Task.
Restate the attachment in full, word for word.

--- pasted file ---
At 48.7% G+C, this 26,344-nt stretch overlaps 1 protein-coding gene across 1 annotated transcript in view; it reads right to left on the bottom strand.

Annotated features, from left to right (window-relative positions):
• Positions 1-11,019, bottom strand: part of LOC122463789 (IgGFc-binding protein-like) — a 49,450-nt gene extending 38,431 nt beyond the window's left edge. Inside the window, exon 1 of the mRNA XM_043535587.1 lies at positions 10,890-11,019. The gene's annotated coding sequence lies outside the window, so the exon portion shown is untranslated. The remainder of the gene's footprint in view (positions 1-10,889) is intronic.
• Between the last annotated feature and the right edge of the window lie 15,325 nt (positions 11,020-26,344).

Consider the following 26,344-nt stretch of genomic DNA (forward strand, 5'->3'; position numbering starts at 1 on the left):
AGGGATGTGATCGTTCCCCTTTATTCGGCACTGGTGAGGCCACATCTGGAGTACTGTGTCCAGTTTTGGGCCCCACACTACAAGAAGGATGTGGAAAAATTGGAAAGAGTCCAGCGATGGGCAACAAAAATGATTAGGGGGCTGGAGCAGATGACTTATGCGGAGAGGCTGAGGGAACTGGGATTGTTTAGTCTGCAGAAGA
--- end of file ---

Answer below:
At 48.7% G+C, this 26,344-nt stretch overlaps 1 protein-coding gene across 1 annotated transcript in view; it reads right to left on the bottom strand.

Annotated features, from left to right (window-relative positions):
• Positions 1-11,019, bottom strand: part of LOC122463789 (IgGFc-binding protein-like) — a 49,450-nt gene extending 38,431 nt beyond the window's left edge. Inside the window, exon 1 of the mRNA XM_043535587.1 lies at positions 10,890-11,019. The gene's annotated coding sequence lies outside the window, so the exon portion shown is untranslated. The remainder of the gene's footprint in view (positions 1-10,889) is intronic.
• Between the last annotated feature and the right edge of the window lie 15,325 nt (positions 11,020-26,344).

Consider the following 26,344-nt stretch of genomic DNA (forward strand, 5'->3'; position numbering starts at 1 on the left):
AGGGATGTGATCGTTCCCCTTTATTCGGCACTGGTGAGGCCACATCTGGAGTACTGTGTCCAGTTTTGGGCCCCACACTACAAGAAGGATGTGGAAAAATTGGAAAGAGTCCAGCGATGGGCAACAAAAATGATTAGGGGGCTGGAGCAGATGACTTATGCGGAGAGGCTGAGGGAACTGGGATTGTTTAGTCTGCAGAAGA